The No. 2 UCLA women’s soccer team has already proven itself as a force between the white lines in the NCAA. Now, the Bruins are starting to make an impact on the sideline too.
Members of UCLA (12-0-2, 5-0-1 Pac-12) have taken a knee during the national anthem at their past five games, first initiating the action during their Oregon match on Sept. 28.
The entire team has been kneeling prior to the playing of the anthem as a sign of solidarity, with players either choosing to remain kneeling or stand up once the music begins playing. Regardless, every player has a hand on a teammate’s shoulder.
The Bruins are among the first NCAA teams to openly kneel during “The Star-Spangled Banner.”
“We discussed it as a team that it was each individual’s choice, but as a team we’re still connected,” said sophomore midfielder Jesse Fleming. “If you look at us, everyone’s touching someone. I think it’s pretty cool that we’re able to do this at UCLA.”
Former San Francisco 49ers quarterback Colin Kaepernick began sitting, and later kneeling, during the national anthem in August 2016, which has prompted a number of athletes at all levels to do the same in protest of racial oppression and police brutality.
Megan Rapinoe of the Seattle Reign and U.S. women’s national soccer team knelt during the anthem in September 2016. USWNT responded with a policy that requires everyone representing the team to stand during the anthem. Rapinoe now stands but refrains from coming onto the field until after the music is over.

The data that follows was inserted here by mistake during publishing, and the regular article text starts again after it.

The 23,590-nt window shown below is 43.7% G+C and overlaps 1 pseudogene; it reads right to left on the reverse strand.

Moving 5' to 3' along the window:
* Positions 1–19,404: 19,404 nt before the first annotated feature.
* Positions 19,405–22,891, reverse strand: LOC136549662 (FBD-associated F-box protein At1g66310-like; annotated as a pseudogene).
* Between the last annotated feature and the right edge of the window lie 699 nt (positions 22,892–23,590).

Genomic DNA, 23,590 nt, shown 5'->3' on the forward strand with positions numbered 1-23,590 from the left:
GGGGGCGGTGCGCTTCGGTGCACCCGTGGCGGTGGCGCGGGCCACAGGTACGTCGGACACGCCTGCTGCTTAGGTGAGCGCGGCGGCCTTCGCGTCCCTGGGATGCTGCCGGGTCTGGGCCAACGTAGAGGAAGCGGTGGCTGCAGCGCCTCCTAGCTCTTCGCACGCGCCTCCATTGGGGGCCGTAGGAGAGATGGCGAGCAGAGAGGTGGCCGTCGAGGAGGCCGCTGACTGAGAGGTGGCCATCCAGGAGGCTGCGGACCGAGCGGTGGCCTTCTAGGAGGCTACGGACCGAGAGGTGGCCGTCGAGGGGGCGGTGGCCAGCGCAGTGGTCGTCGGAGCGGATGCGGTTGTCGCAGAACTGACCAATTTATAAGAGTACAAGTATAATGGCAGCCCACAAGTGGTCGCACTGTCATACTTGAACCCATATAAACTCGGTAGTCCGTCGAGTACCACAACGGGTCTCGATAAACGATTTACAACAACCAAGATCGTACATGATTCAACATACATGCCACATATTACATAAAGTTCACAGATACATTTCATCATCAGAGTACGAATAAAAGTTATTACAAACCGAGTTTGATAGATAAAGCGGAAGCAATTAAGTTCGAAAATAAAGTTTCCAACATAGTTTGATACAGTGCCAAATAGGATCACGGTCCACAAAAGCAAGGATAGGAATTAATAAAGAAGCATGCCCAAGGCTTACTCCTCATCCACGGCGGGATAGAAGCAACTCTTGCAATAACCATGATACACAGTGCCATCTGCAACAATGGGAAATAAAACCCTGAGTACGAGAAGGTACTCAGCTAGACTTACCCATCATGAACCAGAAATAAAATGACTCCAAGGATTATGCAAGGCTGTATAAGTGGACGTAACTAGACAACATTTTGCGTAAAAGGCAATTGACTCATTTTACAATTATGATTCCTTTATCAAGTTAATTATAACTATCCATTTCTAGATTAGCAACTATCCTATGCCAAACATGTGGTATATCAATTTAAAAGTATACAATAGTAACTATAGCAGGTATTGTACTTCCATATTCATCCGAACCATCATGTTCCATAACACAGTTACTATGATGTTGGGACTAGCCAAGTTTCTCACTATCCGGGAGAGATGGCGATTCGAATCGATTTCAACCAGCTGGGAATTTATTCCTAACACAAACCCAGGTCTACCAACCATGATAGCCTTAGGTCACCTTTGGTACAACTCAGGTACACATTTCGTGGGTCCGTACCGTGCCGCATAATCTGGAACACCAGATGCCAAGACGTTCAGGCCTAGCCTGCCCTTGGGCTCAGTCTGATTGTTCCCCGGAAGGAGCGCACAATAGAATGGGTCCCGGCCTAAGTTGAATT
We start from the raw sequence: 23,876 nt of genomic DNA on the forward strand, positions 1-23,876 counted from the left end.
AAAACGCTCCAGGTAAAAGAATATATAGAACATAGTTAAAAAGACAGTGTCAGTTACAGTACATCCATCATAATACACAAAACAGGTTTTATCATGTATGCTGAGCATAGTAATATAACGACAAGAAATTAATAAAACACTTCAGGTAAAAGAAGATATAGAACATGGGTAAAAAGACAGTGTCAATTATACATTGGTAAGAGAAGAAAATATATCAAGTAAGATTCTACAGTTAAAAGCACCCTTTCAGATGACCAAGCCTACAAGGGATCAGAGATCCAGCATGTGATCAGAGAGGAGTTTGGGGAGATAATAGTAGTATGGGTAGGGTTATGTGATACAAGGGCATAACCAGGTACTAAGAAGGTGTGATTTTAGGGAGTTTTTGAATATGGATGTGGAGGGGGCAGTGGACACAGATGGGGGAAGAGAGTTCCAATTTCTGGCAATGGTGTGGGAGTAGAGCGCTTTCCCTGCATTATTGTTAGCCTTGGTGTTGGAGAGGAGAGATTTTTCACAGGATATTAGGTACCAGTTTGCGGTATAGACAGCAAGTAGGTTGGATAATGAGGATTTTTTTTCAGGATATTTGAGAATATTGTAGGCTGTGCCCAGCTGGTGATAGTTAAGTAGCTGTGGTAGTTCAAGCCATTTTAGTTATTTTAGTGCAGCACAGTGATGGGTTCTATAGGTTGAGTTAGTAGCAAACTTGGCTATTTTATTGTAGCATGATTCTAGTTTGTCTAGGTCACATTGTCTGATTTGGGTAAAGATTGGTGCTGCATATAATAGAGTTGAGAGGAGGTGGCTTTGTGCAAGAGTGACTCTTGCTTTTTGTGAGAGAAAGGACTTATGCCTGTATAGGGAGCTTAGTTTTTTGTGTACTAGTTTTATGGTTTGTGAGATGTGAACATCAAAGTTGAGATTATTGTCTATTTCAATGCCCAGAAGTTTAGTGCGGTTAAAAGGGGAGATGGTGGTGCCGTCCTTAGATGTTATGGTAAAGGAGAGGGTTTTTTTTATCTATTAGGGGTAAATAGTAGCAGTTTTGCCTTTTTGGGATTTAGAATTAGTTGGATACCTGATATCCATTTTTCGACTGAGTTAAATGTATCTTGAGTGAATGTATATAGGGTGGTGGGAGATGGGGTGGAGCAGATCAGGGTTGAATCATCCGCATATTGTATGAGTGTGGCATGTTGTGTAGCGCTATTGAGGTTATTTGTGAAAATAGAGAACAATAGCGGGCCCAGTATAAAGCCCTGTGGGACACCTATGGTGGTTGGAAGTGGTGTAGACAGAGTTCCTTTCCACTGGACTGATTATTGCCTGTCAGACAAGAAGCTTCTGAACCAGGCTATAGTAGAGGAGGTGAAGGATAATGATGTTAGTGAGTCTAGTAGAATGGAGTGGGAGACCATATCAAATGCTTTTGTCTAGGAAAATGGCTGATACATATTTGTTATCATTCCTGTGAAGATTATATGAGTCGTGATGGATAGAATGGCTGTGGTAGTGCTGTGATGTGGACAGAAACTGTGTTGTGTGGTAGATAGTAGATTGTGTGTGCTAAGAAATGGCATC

Fleming, a Canadian, is one of three international players who took a knee during the anthem at Arizona. She was joined by fellow Canadian and freshman defender Kennedy Faulknor from Ontario, Canada, and sophomore goalkeeper Teagan Micah, who is from Queensland, Australia.
Six members of the UCLA squad, including two members of the coaching staff, knelt during the anthem before their game against the Wildcats. A few more Bruins knelt before notching a victory over Utah four days later.
“We’re supporting racial equality and racial justice. We make it known that the team is together and unified,” said coach Amanda Cromwell. “We have two veterans on our staff. I know the country is divided a little bit, but we honor our military by kneeling.”
Associate head coach Joshua Walters and assistant coach Jenny Bindon both knelt with the team prior to the playing of “The Star-Spangled Banner” and rose when the anthem started.
Walters served as a First Lieutenant with the Florida National Guard in Bagram, Afghanistan, where he organized a soccer clinic and series of games for Afghan youths.
The effort earned Walters the National Soccer Coaches of America Honorary All-American Award, and he also received the Bronze Star for Valor and Service, the Global War on Terrorism Expeditionary Medal and the Humanitarian Service Medal.
“When you honor a fallen soldier, you kneel before their grave,” Cromwell said. “I think kneeling is the perfect way to show we are supporting a cause and also give respect.”
Bindon enlisted in the U.S. Coast Guard after lettering in soccer, tennis and basketball at Southern Illinois University Edwardsville and is a two-time Women’s World Cup and Olympic goalkeeper who spent a decade on New Zealand’s national team.
“There’s a lot of stuff going on in the world right now,” said freshman midfielder Delanie Sheehan. “We stand up for what we believe in and we stand together.”